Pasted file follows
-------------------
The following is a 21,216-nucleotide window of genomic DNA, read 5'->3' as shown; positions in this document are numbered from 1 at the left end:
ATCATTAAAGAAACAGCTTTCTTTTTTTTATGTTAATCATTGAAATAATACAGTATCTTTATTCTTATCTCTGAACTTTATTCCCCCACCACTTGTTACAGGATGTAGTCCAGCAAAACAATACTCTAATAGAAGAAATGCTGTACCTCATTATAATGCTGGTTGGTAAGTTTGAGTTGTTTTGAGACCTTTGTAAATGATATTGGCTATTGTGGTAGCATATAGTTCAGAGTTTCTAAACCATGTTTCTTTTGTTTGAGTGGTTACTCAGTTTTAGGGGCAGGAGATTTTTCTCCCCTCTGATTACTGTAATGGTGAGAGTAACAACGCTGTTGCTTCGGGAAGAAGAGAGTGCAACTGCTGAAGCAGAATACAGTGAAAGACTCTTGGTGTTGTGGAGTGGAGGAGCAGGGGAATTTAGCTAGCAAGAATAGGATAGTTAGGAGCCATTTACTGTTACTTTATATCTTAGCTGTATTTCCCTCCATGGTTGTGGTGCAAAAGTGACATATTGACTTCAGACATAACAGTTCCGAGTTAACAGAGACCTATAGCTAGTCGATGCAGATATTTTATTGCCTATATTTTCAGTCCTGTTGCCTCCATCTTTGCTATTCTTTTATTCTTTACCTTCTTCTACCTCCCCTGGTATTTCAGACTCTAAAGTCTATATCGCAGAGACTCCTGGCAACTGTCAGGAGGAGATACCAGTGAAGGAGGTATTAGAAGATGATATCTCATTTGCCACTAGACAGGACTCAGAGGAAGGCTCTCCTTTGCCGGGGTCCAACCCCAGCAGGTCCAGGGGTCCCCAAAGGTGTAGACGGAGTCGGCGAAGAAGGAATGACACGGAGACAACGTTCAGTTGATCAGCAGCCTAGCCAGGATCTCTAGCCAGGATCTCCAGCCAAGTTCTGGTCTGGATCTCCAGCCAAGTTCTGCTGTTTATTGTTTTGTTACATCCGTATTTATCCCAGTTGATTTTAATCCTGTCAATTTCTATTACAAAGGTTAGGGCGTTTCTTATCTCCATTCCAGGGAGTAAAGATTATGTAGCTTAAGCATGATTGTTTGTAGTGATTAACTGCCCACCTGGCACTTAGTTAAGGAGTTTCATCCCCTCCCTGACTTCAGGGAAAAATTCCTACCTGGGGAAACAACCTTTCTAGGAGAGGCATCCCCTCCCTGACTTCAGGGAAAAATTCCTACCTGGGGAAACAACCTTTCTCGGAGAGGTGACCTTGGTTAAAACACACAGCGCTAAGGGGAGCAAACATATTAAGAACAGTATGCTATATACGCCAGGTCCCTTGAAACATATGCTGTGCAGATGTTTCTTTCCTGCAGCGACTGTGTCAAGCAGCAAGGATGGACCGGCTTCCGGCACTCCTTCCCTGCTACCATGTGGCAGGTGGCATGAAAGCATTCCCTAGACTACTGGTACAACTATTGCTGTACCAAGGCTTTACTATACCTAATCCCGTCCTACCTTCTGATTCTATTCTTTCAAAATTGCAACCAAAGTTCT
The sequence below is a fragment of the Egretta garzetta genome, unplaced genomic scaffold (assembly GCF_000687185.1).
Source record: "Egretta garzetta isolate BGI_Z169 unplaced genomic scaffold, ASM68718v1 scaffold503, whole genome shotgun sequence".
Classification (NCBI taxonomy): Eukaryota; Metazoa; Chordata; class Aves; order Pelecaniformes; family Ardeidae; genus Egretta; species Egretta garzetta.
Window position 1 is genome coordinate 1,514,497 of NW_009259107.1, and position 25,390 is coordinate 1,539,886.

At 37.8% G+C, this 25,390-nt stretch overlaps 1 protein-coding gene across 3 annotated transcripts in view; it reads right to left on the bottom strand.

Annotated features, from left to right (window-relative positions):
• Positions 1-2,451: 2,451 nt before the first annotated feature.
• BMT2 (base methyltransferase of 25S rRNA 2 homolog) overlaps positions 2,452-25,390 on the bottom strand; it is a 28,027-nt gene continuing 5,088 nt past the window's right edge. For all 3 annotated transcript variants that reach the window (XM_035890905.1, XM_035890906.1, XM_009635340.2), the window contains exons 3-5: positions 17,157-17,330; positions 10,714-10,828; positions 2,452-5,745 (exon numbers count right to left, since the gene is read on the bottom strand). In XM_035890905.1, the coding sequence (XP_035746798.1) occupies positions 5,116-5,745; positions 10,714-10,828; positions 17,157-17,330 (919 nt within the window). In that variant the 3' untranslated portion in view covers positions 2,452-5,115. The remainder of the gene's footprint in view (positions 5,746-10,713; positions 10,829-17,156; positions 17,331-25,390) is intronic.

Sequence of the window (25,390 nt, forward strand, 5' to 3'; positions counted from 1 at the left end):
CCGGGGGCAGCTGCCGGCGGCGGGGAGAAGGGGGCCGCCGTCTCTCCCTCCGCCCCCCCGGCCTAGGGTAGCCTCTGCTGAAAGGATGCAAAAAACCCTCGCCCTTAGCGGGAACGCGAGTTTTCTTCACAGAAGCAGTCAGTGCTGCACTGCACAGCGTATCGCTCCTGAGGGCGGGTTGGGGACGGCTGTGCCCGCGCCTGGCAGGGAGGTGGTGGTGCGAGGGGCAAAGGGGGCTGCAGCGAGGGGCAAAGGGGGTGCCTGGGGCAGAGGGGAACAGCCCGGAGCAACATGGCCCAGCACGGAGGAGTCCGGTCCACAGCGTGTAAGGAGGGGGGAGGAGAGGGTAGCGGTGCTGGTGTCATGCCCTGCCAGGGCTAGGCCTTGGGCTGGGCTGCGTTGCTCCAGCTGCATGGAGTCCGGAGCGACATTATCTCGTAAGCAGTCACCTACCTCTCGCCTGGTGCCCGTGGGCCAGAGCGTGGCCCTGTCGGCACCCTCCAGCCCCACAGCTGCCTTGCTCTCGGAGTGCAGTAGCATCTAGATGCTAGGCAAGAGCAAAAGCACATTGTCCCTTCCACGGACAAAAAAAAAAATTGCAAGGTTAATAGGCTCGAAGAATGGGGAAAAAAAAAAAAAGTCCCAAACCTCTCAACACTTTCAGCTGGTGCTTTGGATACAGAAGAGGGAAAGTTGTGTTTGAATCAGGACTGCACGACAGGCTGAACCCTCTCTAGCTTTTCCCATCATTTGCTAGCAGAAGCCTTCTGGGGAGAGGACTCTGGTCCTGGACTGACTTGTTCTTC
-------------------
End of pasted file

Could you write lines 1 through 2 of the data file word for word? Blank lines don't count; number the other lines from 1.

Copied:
The following is a 21,216-nucleotide window of genomic DNA, read 5'->3' as shown; positions in this document are numbered from 1 at the left end:
ATCATTAAAGAAACAGCTTTCTTTTTTTTATGTTAATCATTGAAATAATACAGTATCTTTATTCTTATCTCTGAACTTTATTCCCCCACCACTTGTTACAGGATGTAGTCCAGCAAAACAATACTCTAATAGAAGAAATGCTGTACCTCATTATAATGCTGGTTGGTAAGTTTGAGTTGTTTTGAGACCTTTGTAAATGATATTGGCTATTGTGGTAGCATATAGTTCAGAGTTTCTAAACCATGTTTCTTTTGTTTGAGTGGTTACTCAGTTTTAGGGGCAGGAGATTTTTCTCCCCTCTGATTACTGTAATGGTGAGAGTAACAACGCTGTTGCTTCGGGAAGAAGAGAGTGCAACTGCTGAAGCAGAATACAGTGAAAGACTCTTGGTGTTGTGGAGTGGAGGAGCAGGGGAATTTAGCTAGCAAGAATAGGATAGTTAGGAGCCATTTACTGTTACTTTATATCTTAGCTGTATTTCCCTCCATGGTTGTGGTGCAAAAGTGACATATTGACTTCAGACATAACAGTTCCGAGTTAACAGAGACCTATAGCTAGTCGATGCAGATATTTTATTGCCTATATTTTCAGTCCTGTTGCCTCCATCTTTGCTATTCTTTTATTCTTTACCTTCTTCTACCTCCCCTGGTATTTCAGACTCTAAAGTCTATATCGCAGAGACTCCTGGCAACTGTCAGGAGGAGATACCAGTGAAGGAGGTATTAGAAGATGATATCTCATTTGCCACTAGACAGGACTCAGAGGAAGGCTCTCCTTTGCCGGGGTCCAACCCCAGCAGGTCCAGGGGTCCCCAAAGGTGTAGACGGAGTCGGCGAAGAAGGAATGACACGGAGACAACGTTCAGTTGATCAGCAGCCTAGCCAGGATCTCTAGCCAGGATCTCCAGCCAAGTTCTGGTCTGGATCTCCAGCCAAGTTCTGCTGTTTATTGTTTTGTTACATCCGTATTTATCCCAGTTGATTTTAATCCTGTCAATTTCTATTACAAAGGTTAGGGCGTTTCTTATCTCCATTCCAGGGAGTAAAGATTATGTAGCTTAAGCATGATTGTTTGTAGTGATTAACTGCCCACCTGGCACTTAGTTAAGGAGTTTCATCCCCTCCCTGACTTCAGGGAAAAATTCCTACCTGGGGAAACAACCTTTCTAGGAGAGGCATCCCCTCCCTGACTTCAGGGAAAAATTCCTACCTGGGGAAACAACCTTTCTCGGAGAGGTGACCTTGGTTAAAACACACAGCGCTAAGGGGAGCAAACATATTAAGAACAGTATGCTATATACGCCAGGTCCCTTGAAACATATGCTGTGCAGATGTTTCTTTCCTGCAGCGACTGTGTCAAGCAGCAAGGATGGACCGGCTTCCGGCACTCCTTCCCTGCTACCATGTGGCAGGTGGCATGAAAGCATTCCCTAGACTACTGGTACAACTATTGCTGTACCAAGGCTTTACTATACCTAATCCCGTCCTACCTTCTGATTCTATTCTTTCAAAATTGCAACCAAAGTTCT